“I have contacted the NBSC [Post Office’s Network Business Support Centre] when it first started but they said I had to pay the money back but now it is too much and I just don’t have that sort of money.
“I have been looking on the internet for help and I see that there might be problems with Horizon that could have caused it.
“On this site someone has asked for something called the known errors report but you haven’t let them see it. Please could you tell me what these known errors are so I can try and track down what has caused this loss as I haven’t taken any money.
“I can’t report this to you because I read about Seema Misra and how she ended up in prison even though she said she didn’t take any money.
“Please please please let me see the errors so I can find what went wrong… I don’t want to go to prison I would rather kill myself first.
“Thank you to this site for letting me do this anonymously.”
The Post Office’s Gagan Sharma of the Information Rights team replied,
“Firstly, before I turn to your request under the FOIA, I would like to respond to the personal issues raised in your email. I am naturally especially concerned by the final line of your email and urge you to seek professional help via your Doctor or an organisation such as the Samaritans…
“One of the Post Office senior colleagues, Angela Van-Den-Bogerd would be keen to speak with you in complete confidence and anonymously to see whether we can help in any way…” [Gagan Sharma supplied a phone number.]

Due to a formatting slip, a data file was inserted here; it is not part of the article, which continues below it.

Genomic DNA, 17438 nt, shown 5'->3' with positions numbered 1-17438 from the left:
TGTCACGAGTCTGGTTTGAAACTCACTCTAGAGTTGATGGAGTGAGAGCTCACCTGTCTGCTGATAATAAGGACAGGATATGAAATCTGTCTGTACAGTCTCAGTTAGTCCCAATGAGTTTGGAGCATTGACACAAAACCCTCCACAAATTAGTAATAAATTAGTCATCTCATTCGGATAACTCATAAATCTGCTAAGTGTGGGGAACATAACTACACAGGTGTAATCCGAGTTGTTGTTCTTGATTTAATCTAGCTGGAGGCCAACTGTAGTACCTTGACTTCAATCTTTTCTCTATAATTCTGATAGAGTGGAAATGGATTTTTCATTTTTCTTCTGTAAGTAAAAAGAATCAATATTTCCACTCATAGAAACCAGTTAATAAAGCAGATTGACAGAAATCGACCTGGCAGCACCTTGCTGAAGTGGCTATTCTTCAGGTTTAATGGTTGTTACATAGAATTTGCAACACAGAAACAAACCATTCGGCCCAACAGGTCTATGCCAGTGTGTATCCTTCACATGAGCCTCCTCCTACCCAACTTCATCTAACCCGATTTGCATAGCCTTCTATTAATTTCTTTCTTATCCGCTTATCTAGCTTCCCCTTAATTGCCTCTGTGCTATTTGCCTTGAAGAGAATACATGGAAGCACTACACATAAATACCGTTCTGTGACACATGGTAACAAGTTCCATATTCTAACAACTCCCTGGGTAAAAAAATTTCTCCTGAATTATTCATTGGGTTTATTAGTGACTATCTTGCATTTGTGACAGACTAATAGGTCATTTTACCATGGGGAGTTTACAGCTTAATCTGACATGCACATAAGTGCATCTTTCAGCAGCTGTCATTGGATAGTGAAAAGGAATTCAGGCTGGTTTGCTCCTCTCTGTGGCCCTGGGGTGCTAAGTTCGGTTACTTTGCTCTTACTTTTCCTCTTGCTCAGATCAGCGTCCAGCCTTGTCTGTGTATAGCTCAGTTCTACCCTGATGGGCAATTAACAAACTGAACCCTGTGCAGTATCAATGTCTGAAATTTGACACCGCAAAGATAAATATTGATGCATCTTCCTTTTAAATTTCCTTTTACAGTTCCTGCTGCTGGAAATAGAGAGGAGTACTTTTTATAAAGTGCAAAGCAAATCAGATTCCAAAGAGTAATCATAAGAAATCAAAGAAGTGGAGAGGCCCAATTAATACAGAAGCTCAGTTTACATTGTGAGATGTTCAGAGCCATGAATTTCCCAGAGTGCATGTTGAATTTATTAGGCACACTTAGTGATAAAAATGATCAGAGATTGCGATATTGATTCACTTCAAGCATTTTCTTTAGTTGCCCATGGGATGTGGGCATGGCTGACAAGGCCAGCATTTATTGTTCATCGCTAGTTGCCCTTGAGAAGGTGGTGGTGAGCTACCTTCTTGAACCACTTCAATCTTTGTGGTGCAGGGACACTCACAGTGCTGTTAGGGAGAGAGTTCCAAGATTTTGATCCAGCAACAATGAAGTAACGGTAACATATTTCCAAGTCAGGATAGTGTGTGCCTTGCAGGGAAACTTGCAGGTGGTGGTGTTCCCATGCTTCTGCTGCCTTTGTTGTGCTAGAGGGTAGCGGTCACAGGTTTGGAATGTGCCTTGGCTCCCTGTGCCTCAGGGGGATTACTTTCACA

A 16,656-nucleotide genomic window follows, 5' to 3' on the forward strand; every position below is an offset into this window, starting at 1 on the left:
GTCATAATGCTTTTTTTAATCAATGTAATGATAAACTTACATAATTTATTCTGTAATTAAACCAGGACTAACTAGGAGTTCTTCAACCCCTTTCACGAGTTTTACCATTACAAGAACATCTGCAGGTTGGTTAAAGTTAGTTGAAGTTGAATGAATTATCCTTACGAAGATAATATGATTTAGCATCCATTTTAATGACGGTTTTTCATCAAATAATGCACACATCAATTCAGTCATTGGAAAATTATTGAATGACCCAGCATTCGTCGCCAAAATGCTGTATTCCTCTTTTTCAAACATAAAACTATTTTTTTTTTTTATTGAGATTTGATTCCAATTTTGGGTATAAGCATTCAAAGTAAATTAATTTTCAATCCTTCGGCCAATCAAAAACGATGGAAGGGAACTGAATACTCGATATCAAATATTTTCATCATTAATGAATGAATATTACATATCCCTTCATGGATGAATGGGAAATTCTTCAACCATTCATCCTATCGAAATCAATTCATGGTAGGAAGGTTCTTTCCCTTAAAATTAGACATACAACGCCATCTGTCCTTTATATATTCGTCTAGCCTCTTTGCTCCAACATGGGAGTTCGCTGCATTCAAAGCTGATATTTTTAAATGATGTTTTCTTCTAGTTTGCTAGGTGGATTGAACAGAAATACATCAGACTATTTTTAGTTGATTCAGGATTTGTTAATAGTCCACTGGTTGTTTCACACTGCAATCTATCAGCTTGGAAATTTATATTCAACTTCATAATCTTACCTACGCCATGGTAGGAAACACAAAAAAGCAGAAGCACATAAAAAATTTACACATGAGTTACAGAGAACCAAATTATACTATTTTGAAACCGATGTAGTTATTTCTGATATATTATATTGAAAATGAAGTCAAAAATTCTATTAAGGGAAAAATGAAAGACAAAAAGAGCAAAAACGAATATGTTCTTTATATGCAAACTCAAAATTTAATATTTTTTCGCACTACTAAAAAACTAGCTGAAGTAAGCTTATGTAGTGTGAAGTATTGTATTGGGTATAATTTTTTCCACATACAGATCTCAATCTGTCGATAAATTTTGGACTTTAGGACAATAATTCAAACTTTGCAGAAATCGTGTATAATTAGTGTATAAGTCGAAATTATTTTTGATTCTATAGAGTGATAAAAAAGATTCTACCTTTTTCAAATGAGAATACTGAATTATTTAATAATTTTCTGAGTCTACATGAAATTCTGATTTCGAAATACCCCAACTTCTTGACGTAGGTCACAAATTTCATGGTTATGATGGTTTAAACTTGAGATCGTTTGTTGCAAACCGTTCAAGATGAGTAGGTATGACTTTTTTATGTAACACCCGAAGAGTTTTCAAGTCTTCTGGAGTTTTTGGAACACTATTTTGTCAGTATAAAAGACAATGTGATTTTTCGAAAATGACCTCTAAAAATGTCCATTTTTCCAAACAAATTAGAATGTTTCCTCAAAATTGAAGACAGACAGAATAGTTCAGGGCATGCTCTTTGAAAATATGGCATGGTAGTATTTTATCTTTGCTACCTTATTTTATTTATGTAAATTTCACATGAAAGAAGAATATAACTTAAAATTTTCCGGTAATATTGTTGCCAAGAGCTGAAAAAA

On the matter of the losses, the reply said,
“Regrettably, there has been some very misleading and inaccurate information about the Horizon computer system reported in the media. It’s important that you please contact the NBSC [Network Business Support Centre] again and ask for your report to be escalated to a Team Leader so that they can look into your concerns.
“The information that you have requested under the FOIA cannot be provided to you for the reasons I set out below …”
The letter confirmed that the “Post Office does hold information related to your request. However we believe that the information is exempt from disclosure”. The letter said disclosure was likely to prejudice commercial interests.
“… software updates for the Horizon system are released on a regular basis to ensure that operational performance is maintained at optimal levels… such updates include, for example, upgrades and improvements to functionality; and the introduction of new business capabilities for products and services and are, therefore, considered to be commercially sensitive…”
But subpostmasters have pointed out that it’s difficult for them to support their claim that the Horizon system was at least partly to blame for apparent losses if they cannot see the known errors log.
As has always been the case, the Post Office owns the system; it has a contractual right to claim from subpostmasters any losses shown on the system; it is the prosecuting authority when it believes that subpostmasters have taken the money shown as losses on the system; it is the investigating authority and it can decide what information to divulge.
What chance do subpostmasters stand – even if innocent – in the face of such overwhelming power?
And how much fun is it to run a village post office when the Post Office could close it suddenly and inexplicably and, in doing so, strike fear into the heart of the local subpostmaster?
Thank you to Tim McCormack for his work and help in relation to the Horizon system.